Newswire: The Black Belt’s population decline explains why Alabama may lose a Congressional seat in 2022

by Stephen G. Katsinas, Noel E. Keeney, Emily Jacobs, and Hunter Whann

The Educational Policy Center at the University of Alabama issued the first of several reports on the Alabama Black Belt this week. The first report was on the impact of the declining population, as measured by the U. S. Census, in the Alabama Black Belt on the State of Alabama.
Will Alabama lose its seventh congressional seat after the 2020 Census? In this issue brief, the first in a series of eight The University of Alabama’s Education Policy Center will publish on demographic, economic, and education issues, challenges, concerns, and options facing the Black Belt, we argue that if our state loses a seat, it will be the direct result of stagnant or declining population in Alabama’s 24 Black Belt counties. The challenges of rural life in Alabama, and indeed rural America, are driving away its most valuable resource: its people. Economics, lower access to information-age broadband and healthcare, as well as the inability of 19th century systems of governance and taxation frozen in Alabama’s antiquated, race-based 1901 Jim Crow state constitution are key forces underlying this decades-long trend.
This is the policy context for the critically important 2020 Census, which cannot be divorced from any discussion of the Black Belt’s population decline. Losing a congressional seat will jeopardize billions in federal investment dollars over the next decade. This is why Alabama policymakers on a bipartisan basis are working tirelessly to insure a full and complete count for the Census.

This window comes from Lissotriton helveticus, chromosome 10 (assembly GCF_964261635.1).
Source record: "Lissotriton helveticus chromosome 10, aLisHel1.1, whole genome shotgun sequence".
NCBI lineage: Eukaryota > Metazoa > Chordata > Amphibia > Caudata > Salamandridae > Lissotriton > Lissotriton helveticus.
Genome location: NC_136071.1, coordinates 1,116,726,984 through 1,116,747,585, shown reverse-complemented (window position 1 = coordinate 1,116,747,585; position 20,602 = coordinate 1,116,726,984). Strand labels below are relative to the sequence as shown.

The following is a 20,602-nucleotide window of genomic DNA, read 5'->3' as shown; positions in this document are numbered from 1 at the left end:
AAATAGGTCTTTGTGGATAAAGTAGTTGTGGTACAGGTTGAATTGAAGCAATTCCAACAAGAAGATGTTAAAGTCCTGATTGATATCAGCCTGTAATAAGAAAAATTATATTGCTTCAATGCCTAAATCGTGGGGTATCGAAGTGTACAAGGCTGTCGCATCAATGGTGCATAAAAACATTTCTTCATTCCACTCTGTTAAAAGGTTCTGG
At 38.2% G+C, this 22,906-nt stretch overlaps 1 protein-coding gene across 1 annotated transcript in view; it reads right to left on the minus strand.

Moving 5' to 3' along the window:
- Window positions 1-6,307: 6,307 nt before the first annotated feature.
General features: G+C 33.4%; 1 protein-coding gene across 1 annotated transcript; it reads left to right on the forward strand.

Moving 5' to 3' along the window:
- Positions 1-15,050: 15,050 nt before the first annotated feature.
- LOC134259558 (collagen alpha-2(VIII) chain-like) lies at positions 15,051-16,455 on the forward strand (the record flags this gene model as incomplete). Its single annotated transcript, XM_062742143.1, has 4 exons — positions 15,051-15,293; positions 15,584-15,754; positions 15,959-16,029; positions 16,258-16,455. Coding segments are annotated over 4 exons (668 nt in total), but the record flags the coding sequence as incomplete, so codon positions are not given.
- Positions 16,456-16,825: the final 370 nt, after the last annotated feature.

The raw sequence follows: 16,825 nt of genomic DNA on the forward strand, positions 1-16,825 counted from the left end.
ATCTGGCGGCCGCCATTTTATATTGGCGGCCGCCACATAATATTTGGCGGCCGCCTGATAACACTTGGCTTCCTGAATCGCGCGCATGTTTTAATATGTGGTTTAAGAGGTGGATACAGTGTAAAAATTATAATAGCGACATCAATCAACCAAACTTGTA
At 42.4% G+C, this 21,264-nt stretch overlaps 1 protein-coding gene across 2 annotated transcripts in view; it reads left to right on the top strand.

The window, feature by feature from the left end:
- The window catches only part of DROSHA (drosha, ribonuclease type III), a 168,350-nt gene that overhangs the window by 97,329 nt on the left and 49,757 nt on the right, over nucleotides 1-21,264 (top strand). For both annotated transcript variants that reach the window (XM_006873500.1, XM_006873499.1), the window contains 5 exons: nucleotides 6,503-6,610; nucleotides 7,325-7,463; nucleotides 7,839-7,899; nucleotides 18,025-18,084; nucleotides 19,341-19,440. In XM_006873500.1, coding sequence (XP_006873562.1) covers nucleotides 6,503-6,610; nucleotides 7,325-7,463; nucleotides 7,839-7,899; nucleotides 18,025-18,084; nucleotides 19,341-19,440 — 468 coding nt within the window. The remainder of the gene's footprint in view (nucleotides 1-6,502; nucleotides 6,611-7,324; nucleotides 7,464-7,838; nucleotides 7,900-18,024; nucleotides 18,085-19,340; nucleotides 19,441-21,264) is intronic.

Chart 2 isolates just the 24 Black Belt counties. It reveals the region lost over 40,000 residents from 1998 to 2018. The decline was from 730,000 in 1998 to less than 690,000 in 2018. Sadly, this trend may continue in for the foreseeable future, as persistent issues such as hospital closures and lack of broadband access drive people away. The sudden requirement for remote learning due to the pandemic exposed crevasses in available broadband services that echo the gulf in electricity access in the 1930s between the rural have-nots and an urban America that had been wired for nearly two generations. Here is link to an interactive map of the counties listed in various Black Belt reports:
The report shows the importance of Greene County residents participating in the 2020 Census to raise the count. You can post your information by calling 844-330-2020 or contacting on your computer, tablet or smartphone.

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